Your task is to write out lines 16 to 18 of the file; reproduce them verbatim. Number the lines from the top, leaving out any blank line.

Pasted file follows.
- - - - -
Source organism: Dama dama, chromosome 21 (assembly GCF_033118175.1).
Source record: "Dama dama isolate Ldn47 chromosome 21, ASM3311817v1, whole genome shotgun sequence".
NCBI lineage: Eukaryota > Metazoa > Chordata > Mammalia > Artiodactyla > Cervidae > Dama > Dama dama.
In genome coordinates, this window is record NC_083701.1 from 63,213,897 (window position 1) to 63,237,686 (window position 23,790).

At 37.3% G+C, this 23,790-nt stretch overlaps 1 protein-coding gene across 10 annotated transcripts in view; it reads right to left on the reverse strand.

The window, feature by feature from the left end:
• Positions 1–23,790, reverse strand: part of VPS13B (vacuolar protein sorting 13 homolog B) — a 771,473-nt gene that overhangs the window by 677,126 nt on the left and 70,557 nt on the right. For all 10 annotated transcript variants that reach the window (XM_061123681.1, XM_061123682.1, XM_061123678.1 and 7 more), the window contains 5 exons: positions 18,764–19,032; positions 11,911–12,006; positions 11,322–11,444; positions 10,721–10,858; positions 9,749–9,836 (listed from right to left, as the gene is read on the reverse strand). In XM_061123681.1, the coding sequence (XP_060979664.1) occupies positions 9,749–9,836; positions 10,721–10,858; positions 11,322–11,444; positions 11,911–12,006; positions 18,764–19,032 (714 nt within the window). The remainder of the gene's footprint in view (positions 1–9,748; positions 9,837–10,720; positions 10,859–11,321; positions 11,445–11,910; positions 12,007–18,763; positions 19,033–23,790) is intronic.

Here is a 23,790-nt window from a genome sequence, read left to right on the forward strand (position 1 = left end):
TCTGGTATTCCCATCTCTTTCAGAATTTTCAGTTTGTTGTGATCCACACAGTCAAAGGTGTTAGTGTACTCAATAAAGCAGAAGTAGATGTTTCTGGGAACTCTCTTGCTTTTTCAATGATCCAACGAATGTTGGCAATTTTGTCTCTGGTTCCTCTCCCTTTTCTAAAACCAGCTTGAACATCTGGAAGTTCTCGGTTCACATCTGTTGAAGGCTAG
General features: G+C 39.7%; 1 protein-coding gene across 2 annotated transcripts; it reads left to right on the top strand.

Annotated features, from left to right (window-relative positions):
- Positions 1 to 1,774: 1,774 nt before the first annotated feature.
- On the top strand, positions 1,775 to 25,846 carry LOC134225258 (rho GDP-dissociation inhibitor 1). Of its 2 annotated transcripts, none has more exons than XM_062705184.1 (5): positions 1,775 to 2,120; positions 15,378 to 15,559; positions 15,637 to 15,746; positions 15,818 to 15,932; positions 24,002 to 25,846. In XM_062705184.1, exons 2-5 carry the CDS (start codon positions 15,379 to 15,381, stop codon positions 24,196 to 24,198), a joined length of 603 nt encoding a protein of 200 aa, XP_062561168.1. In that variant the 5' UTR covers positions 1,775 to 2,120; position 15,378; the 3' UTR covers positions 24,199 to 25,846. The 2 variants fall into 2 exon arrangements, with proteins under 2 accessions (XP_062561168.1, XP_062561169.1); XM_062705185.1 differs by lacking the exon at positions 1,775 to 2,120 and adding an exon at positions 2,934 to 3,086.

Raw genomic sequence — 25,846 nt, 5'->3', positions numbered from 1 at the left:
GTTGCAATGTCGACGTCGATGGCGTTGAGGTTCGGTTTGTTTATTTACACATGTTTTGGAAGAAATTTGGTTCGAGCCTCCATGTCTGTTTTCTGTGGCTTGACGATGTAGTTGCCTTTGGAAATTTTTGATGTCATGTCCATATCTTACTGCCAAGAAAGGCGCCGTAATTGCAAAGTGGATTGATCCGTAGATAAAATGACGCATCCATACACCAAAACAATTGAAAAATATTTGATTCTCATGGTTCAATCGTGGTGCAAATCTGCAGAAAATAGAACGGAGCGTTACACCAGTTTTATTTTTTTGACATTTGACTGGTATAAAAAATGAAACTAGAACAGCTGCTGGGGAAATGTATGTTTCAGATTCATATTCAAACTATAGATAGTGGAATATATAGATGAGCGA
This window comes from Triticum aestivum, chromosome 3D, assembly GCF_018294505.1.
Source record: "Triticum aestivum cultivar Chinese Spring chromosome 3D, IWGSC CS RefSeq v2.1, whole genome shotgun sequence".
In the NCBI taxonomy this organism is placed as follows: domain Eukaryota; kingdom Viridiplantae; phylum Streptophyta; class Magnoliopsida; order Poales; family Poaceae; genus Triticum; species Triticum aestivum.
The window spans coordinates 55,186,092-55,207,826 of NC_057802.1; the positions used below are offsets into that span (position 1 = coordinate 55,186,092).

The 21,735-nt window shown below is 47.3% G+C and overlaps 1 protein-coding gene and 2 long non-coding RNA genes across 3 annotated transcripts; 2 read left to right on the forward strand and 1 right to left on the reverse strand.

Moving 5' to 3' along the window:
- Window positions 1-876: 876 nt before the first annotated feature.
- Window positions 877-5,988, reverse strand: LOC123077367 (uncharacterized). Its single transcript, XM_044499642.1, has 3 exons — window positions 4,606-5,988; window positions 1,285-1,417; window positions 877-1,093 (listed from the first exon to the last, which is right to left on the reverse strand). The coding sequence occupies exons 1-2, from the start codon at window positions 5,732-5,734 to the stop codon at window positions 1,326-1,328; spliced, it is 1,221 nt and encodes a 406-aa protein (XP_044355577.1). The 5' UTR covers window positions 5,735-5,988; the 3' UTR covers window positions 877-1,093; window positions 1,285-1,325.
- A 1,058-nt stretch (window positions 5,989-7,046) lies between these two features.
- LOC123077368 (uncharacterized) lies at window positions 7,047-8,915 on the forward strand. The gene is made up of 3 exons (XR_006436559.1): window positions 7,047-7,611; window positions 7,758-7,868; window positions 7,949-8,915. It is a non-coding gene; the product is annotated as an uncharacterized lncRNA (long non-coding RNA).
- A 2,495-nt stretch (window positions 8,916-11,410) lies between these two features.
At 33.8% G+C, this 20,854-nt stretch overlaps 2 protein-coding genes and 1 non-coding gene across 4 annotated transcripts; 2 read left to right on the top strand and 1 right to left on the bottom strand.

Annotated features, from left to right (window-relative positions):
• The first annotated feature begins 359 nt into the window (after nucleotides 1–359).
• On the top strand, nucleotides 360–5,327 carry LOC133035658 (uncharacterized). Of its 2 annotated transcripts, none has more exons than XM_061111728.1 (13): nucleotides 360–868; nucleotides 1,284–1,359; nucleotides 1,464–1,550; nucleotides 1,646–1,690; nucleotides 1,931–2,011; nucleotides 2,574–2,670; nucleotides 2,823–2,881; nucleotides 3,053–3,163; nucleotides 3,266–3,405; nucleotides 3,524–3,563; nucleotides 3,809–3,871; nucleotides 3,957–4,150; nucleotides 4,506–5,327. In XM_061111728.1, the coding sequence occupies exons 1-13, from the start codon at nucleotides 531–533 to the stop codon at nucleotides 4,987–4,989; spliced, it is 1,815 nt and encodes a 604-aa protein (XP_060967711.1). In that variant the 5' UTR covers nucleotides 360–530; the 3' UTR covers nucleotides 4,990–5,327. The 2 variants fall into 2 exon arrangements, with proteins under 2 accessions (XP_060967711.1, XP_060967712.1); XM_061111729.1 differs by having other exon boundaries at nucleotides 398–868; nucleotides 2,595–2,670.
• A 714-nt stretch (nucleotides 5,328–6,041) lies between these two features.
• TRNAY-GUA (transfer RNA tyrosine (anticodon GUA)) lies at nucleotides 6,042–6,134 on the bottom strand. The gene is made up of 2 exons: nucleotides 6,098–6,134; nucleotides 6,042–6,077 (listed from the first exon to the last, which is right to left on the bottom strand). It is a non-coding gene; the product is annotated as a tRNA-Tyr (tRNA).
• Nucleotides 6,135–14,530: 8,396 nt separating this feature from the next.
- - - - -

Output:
This window comes from Triticum aestivum, chromosome 3D, assembly GCF_018294505.1.
Source record: "Triticum aestivum cultivar Chinese Spring chromosome 3D, IWGSC CS RefSeq v2.1, whole genome shotgun sequence".
In the NCBI taxonomy this organism is placed as follows: domain Eukaryota; kingdom Viridiplantae; phylum Streptophyta; class Magnoliopsida; order Poales; family Poaceae; genus Triticum; species Triticum aestivum.